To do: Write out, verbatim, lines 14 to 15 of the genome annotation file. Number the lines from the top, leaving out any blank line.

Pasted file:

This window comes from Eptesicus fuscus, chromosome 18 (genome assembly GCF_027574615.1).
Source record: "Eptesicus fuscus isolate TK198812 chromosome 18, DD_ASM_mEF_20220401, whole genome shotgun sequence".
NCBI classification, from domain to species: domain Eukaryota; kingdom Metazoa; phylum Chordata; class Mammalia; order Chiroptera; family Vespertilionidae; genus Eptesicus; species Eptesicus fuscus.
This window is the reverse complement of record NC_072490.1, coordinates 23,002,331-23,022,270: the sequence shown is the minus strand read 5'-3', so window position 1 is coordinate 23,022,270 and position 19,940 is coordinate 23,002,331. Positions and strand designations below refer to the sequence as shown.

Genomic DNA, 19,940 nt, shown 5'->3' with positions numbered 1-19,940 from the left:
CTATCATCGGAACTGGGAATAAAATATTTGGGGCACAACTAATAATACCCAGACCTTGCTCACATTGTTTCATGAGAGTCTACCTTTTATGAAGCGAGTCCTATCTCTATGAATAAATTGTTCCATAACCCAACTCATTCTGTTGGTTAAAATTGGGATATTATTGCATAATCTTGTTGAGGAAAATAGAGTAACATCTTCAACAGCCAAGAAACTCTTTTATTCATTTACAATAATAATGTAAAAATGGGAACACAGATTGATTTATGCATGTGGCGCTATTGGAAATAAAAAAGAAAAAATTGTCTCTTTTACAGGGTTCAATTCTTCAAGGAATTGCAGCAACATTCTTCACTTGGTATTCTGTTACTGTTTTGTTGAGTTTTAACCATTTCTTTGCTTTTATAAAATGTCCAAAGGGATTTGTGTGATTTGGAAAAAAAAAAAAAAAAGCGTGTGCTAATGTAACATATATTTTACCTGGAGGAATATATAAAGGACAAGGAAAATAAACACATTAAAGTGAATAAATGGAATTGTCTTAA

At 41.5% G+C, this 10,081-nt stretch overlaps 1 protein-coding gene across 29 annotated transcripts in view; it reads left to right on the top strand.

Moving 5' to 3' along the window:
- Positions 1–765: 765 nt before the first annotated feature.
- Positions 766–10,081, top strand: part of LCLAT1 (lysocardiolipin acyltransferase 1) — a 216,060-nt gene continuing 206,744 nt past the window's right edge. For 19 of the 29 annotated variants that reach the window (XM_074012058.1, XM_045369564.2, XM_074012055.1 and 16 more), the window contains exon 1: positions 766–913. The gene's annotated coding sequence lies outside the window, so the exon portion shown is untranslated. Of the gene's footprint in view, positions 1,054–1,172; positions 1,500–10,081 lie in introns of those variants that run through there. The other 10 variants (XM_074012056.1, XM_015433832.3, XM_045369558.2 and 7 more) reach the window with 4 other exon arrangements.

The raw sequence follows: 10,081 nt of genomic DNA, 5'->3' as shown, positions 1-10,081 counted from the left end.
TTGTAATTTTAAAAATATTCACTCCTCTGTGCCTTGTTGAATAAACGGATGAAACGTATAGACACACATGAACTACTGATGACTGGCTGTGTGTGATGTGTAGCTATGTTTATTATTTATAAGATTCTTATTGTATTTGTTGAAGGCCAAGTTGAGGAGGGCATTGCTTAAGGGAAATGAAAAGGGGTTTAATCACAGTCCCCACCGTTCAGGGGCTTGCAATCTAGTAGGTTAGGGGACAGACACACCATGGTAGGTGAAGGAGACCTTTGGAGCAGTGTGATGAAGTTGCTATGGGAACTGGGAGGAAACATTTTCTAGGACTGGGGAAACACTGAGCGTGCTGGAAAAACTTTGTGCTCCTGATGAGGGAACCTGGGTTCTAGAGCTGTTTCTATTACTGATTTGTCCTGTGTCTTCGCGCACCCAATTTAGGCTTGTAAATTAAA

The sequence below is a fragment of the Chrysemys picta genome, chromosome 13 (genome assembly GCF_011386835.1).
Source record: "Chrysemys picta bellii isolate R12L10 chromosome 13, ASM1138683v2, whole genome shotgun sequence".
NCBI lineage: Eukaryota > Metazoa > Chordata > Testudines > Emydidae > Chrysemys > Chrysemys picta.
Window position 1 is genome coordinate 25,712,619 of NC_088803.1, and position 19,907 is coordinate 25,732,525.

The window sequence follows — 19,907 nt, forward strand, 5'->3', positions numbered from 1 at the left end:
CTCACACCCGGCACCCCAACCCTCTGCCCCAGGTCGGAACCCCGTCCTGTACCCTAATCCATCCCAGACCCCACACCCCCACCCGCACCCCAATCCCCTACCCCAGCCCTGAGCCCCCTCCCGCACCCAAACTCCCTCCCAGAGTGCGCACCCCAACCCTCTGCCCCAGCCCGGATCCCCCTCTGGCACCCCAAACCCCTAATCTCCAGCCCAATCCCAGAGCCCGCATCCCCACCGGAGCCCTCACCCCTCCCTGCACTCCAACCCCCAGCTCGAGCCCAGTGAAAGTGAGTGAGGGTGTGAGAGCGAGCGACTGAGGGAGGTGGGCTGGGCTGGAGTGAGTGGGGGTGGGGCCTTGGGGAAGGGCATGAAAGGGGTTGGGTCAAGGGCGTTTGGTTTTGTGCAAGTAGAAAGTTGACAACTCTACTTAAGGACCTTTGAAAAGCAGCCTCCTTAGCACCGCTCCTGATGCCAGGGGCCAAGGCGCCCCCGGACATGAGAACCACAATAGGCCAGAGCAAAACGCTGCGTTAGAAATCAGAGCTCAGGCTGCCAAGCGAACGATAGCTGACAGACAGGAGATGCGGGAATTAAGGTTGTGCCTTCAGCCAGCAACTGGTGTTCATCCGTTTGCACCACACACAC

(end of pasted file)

Source record: "Chrysemys picta bellii isolate R12L10 chromosome 13, ASM1138683v2, whole genome shotgun sequence".
NCBI lineage: Eukaryota > Metazoa > Chordata > Testudines > Emydidae > Chrysemys > Chrysemys picta.